So, I returned for my appointment with Pik the next day. I thought he would want to check the machine, check the readings on the card, check something. But no, I just had to let him know that the machine and I had got on okay overnight and that I would persevere with our unwilling relationship.

It was rather a non-event, but he did reassure me that most patients get used to and become more comfortable with using the machine over time. He also said that the nose mask marks would become less noticeable and would fade more quickly as time went on. So the next step was to continue using it for a month or so before coming back to clinic to finally see the consultant.


A few weeks into the trial, I shared a room with a friend over my birthday weekend and used the machine. I felt embarrassed. She made the situation easier by making me laugh about it, saying that I looked like a baby elephant. She has such a way with words! Being teased about looking like a baby elephant sounded a lot cuter than Darth Vader! She also reported no snoring from me during the night, which made us both feel better. Success!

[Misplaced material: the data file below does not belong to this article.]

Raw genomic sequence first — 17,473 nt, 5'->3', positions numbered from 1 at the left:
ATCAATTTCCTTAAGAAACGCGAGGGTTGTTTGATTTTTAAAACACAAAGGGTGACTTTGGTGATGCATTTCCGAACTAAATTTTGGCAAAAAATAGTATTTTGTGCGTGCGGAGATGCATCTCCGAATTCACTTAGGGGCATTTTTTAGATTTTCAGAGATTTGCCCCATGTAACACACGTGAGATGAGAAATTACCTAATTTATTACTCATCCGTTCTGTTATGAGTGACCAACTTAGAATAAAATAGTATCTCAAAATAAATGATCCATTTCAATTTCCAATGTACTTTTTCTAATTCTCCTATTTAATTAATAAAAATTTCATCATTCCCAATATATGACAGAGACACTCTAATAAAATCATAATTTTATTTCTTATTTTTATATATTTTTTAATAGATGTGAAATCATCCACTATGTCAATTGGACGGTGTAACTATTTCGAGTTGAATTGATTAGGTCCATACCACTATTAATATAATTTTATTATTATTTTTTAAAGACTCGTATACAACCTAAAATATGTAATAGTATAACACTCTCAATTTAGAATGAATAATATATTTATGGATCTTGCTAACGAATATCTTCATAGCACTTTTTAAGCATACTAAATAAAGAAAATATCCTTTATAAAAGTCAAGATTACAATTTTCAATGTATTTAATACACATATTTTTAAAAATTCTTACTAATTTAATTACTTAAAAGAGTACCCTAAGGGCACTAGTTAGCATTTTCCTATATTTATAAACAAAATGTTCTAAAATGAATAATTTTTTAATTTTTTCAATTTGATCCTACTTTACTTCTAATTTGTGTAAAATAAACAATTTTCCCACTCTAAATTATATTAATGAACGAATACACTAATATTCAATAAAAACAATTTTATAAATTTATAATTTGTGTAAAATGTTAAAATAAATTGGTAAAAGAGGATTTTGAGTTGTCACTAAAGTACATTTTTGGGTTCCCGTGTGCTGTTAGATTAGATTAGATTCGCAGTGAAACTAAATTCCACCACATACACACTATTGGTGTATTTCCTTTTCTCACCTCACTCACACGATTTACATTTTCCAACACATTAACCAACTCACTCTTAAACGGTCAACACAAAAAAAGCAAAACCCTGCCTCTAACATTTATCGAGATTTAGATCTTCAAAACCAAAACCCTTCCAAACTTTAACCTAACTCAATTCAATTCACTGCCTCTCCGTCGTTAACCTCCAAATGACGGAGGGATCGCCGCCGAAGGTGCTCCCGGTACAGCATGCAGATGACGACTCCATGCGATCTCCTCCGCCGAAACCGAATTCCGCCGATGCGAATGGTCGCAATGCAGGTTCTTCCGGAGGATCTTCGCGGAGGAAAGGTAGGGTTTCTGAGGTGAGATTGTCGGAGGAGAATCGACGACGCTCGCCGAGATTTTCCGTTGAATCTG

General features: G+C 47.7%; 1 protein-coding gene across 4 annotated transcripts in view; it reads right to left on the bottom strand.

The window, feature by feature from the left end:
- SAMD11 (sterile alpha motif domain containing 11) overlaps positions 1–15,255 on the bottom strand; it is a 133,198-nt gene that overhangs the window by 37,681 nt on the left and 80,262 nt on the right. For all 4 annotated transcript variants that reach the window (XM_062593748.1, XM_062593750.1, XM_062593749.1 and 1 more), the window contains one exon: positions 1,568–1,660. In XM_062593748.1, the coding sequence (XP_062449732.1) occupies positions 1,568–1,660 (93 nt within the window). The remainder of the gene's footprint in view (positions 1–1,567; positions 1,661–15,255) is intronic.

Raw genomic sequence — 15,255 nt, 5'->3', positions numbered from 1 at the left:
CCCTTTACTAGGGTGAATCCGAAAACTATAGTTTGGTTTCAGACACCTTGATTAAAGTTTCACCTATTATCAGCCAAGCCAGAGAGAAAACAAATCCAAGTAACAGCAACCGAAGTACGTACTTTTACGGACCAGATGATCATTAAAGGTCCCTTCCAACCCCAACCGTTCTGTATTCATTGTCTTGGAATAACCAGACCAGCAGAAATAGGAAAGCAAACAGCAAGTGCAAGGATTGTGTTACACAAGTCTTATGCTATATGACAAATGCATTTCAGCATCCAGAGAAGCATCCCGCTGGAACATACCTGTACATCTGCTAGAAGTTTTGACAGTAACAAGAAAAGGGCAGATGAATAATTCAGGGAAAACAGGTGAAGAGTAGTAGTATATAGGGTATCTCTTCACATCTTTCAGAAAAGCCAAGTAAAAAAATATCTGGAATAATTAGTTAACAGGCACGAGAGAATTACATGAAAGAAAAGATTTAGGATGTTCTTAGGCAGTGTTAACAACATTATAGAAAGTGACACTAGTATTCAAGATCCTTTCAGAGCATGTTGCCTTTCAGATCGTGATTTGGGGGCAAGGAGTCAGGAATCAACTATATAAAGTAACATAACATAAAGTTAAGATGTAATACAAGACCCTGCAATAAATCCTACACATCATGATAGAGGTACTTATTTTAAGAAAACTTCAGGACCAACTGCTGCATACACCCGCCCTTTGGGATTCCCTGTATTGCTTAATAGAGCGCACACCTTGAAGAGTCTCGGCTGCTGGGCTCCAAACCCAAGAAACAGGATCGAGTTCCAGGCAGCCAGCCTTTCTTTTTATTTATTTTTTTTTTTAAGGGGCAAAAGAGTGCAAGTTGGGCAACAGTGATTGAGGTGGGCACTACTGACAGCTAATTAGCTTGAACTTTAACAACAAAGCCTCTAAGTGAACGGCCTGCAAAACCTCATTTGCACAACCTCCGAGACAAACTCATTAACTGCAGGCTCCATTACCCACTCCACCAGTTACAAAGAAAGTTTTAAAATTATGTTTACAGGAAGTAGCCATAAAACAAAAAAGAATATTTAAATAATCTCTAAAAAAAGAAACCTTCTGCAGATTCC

Funnily enough, while we were away, I visited an art studio, where I saw a delightful dry point etching print of a baby elephant. I didn’t buy it, but I’m still considering it. I’m not sure if I want that constant reminder, or if the cute factor would win out and allow me to laugh at myself and the whole odd scenario. I suspect the latter.

A few weeks after this initial venture, I went to a rural hostel in Wales with a group of friends for the weekend. I girded myself to be brave and took the CPAP machine with me. This felt like a much bigger deal as I didn’t know everyone there. Would I dare to use it ‘in public’?